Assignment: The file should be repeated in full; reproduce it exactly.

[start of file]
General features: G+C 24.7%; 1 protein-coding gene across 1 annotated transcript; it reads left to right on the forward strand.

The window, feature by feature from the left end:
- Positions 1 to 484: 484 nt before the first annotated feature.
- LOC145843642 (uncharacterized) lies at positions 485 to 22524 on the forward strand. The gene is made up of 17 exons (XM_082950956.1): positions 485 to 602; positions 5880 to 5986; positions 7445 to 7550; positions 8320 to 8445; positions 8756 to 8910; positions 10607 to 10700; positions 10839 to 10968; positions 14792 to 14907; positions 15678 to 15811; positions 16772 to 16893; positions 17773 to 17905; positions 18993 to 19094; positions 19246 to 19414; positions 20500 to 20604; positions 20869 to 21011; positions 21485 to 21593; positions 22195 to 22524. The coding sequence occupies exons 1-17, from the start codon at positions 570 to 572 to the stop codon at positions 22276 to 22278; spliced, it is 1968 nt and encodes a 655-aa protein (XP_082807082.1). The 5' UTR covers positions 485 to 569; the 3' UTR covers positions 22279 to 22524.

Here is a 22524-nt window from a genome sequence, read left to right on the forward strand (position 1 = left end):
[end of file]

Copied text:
General features: G+C 24.7%; 1 protein-coding gene across 1 annotated transcript; it reads left to right on the forward strand.

The window, feature by feature from the left end:
- Positions 1 to 484: 484 nt before the first annotated feature.
- LOC145843642 (uncharacterized) lies at positions 485 to 22524 on the forward strand. The gene is made up of 17 exons (XM_082950956.1): positions 485 to 602; positions 5880 to 5986; positions 7445 to 7550; positions 8320 to 8445; positions 8756 to 8910; positions 10607 to 10700; positions 10839 to 10968; positions 14792 to 14907; positions 15678 to 15811; positions 16772 to 16893; positions 17773 to 17905; positions 18993 to 19094; positions 19246 to 19414; positions 20500 to 20604; positions 20869 to 21011; positions 21485 to 21593; positions 22195 to 22524. The coding sequence occupies exons 1-17, from the start codon at positions 570 to 572 to the stop codon at positions 22276 to 22278; spliced, it is 1968 nt and encodes a 655-aa protein (XP_082807082.1). The 5' UTR covers positions 485 to 569; the 3' UTR covers positions 22279 to 22524.

Here is a 22524-nt window from a genome sequence, read left to right on the forward strand (position 1 = left end):